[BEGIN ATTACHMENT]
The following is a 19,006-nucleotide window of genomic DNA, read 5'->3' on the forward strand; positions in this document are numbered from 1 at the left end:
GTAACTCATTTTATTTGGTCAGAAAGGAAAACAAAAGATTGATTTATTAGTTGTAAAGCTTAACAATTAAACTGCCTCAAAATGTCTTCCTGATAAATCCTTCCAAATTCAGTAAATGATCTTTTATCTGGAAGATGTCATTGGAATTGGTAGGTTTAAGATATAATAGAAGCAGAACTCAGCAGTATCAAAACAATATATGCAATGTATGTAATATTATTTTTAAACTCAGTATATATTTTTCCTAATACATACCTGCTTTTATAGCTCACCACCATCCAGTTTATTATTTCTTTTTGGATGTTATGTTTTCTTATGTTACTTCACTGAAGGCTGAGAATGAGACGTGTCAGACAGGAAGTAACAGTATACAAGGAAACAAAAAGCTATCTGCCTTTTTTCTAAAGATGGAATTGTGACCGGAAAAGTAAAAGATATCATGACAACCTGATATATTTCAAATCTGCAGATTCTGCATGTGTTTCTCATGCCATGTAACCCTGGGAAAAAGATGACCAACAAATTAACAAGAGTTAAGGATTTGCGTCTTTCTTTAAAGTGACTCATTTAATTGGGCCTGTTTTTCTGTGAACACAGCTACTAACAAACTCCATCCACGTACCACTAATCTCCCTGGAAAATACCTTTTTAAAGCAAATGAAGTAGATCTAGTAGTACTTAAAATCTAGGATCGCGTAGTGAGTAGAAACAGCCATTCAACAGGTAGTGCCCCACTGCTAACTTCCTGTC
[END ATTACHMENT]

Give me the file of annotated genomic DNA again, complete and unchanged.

The following is a 19,006-nucleotide window of genomic DNA, read 5'->3' on the forward strand; positions in this document are numbered from 1 at the left end:
GTAACTCATTTTATTTGGTCAGAAAGGAAAACAAAAGATTGATTTATTAGTTGTAAAGCTTAACAATTAAACTGCCTCAAAATGTCTTCCTGATAAATCCTTCCAAATTCAGTAAATGATCTTTTATCTGGAAGATGTCATTGGAATTGGTAGGTTTAAGATATAATAGAAGCAGAACTCAGCAGTATCAAAACAATATATGCAATGTATGTAATATTATTTTTAAACTCAGTATATATTTTTCCTAATACATACCTGCTTTTATAGCTCACCACCATCCAGTTTATTATTTCTTTTTGGATGTTATGTTTTCTTATGTTACTTCACTGAAGGCTGAGAATGAGACGTGTCAGACAGGAAGTAACAGTATACAAGGAAACAAAAAGCTATCTGCCTTTTTTCTAAAGATGGAATTGTGACCGGAAAAGTAAAAGATATCATGACAACCTGATATATTTCAAATCTGCAGATTCTGCATGTGTTTCTCATGCCATGTAACCCTGGGAAAAAGATGACCAACAAATTAACAAGAGTTAAGGATTTGCGTCTTTCTTTAAAGTGACTCATTTAATTGGGCCTGTTTTTCTGTGAACACAGCTACTAACAAACTCCATCCACGTACCACTAATCTCCCTGGAAAATACCTTTTTAAAGCAAATGAAGTAGATCTAGTAGTACTTAAAATCTAGGATCGCGTAGTGAGTAGAAACAGCCATTCAACAGGTAGTGCCCCACTGCTAACTTCCTGTC